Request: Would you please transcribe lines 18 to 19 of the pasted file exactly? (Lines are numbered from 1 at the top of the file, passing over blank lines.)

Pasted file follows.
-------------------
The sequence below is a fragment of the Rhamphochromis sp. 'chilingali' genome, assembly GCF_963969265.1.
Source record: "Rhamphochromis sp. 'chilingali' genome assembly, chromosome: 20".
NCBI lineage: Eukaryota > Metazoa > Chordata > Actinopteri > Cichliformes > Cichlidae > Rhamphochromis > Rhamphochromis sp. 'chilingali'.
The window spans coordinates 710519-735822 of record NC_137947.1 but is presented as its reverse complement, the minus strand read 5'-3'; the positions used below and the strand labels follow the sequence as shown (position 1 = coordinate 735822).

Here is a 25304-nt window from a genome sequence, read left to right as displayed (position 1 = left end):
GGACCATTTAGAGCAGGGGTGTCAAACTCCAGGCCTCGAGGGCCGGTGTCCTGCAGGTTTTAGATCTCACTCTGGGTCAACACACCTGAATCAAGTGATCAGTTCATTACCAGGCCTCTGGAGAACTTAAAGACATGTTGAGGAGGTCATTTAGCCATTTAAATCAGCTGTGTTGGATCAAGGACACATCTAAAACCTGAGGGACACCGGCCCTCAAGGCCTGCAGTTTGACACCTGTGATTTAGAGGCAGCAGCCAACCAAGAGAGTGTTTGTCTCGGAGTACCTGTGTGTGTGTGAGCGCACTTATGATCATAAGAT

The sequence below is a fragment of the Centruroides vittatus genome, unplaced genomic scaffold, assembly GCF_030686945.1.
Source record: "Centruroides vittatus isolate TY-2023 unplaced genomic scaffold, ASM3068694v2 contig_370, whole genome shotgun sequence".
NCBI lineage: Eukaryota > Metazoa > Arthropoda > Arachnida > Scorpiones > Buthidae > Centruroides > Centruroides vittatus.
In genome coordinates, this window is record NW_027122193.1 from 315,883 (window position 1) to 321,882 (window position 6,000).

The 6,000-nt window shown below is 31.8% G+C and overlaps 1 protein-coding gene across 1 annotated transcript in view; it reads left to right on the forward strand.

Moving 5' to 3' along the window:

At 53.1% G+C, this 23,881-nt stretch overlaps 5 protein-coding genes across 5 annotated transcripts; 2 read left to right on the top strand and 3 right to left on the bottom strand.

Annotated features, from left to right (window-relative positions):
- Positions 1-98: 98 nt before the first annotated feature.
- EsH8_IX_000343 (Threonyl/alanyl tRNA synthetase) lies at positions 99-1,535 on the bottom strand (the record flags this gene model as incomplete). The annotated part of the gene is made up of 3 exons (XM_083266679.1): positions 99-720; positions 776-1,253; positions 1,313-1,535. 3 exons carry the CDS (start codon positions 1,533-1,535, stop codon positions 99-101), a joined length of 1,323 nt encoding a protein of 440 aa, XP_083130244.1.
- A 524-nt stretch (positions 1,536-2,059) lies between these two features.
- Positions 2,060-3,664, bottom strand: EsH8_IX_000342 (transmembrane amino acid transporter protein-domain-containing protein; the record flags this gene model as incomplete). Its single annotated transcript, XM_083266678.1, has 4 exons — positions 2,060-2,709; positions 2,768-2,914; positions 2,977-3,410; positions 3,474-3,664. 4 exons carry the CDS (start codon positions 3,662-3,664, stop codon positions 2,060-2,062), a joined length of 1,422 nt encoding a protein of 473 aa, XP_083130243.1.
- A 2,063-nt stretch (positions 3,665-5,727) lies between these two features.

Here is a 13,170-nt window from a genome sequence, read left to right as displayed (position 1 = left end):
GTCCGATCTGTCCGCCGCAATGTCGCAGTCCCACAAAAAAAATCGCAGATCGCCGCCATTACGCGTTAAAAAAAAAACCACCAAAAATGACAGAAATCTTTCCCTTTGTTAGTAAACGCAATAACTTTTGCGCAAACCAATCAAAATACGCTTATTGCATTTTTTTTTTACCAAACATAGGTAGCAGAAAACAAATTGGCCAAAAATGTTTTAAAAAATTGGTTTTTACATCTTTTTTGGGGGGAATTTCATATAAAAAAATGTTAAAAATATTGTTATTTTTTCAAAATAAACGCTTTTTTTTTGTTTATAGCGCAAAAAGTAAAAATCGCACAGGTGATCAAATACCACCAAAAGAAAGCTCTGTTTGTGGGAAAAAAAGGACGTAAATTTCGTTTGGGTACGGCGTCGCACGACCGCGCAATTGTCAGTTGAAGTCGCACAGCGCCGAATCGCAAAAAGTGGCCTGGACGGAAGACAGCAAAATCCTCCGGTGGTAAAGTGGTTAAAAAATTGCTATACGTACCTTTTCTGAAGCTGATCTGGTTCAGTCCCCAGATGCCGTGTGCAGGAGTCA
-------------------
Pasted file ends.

- Positions 2,060-3,664, bottom strand: EsH8_IX_000342 (transmembrane amino acid transporter protein-domain-containing protein; the record flags this gene model as incomplete). Its single annotated transcript, XM_083266678.1, has 4 exons — positions 2,060-2,709; positions 2,768-2,914; positions 2,977-3,410; positions 3,474-3,664. 4 exons carry the CDS (start codon positions 3,662-3,664, stop codon positions 2,060-2,062), a joined length of 1,422 nt encoding a protein of 473 aa, XP_083130243.1.
- A 2,063-nt stretch (positions 3,665-5,727) lies between these two features.